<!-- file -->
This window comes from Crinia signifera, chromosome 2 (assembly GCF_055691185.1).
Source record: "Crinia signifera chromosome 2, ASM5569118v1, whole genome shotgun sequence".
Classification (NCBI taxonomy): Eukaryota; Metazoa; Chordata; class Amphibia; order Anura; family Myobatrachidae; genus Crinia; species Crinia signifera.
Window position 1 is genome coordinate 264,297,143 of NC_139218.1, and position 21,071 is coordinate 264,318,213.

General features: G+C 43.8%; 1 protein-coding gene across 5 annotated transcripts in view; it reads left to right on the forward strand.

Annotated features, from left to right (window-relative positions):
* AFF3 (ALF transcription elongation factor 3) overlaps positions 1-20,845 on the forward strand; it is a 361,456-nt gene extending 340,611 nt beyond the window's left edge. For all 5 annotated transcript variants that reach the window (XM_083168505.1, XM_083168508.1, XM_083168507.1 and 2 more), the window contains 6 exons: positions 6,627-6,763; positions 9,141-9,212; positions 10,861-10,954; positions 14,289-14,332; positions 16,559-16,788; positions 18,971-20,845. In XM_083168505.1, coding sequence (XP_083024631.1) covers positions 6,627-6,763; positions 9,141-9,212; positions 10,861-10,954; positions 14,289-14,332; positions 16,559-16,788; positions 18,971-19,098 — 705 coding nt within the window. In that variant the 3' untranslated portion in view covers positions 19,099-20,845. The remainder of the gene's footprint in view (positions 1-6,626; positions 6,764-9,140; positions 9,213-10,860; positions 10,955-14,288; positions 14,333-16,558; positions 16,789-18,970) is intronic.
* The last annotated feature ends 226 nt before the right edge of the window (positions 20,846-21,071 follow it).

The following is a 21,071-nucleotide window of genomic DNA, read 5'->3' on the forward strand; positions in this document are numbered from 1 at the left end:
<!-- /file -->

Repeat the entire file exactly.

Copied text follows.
This window comes from Crinia signifera, chromosome 2 (assembly GCF_055691185.1).
Source record: "Crinia signifera chromosome 2, ASM5569118v1, whole genome shotgun sequence".
Classification (NCBI taxonomy): Eukaryota; Metazoa; Chordata; class Amphibia; order Anura; family Myobatrachidae; genus Crinia; species Crinia signifera.
Window position 1 is genome coordinate 264,297,143 of NC_139218.1, and position 21,071 is coordinate 264,318,213.

General features: G+C 43.8%; 1 protein-coding gene across 5 annotated transcripts in view; it reads left to right on the forward strand.

Annotated features, from left to right (window-relative positions):
* AFF3 (ALF transcription elongation factor 3) overlaps positions 1-20,845 on the forward strand; it is a 361,456-nt gene extending 340,611 nt beyond the window's left edge. For all 5 annotated transcript variants that reach the window (XM_083168505.1, XM_083168508.1, XM_083168507.1 and 2 more), the window contains 6 exons: positions 6,627-6,763; positions 9,141-9,212; positions 10,861-10,954; positions 14,289-14,332; positions 16,559-16,788; positions 18,971-20,845. In XM_083168505.1, coding sequence (XP_083024631.1) covers positions 6,627-6,763; positions 9,141-9,212; positions 10,861-10,954; positions 14,289-14,332; positions 16,559-16,788; positions 18,971-19,098 — 705 coding nt within the window. In that variant the 3' untranslated portion in view covers positions 19,099-20,845. The remainder of the gene's footprint in view (positions 1-6,626; positions 6,764-9,140; positions 9,213-10,860; positions 10,955-14,288; positions 14,333-16,558; positions 16,789-18,970) is intronic.
* The last annotated feature ends 226 nt before the right edge of the window (positions 20,846-21,071 follow it).

The following is a 21,071-nucleotide window of genomic DNA, read 5'->3' on the forward strand; positions in this document are numbered from 1 at the left end: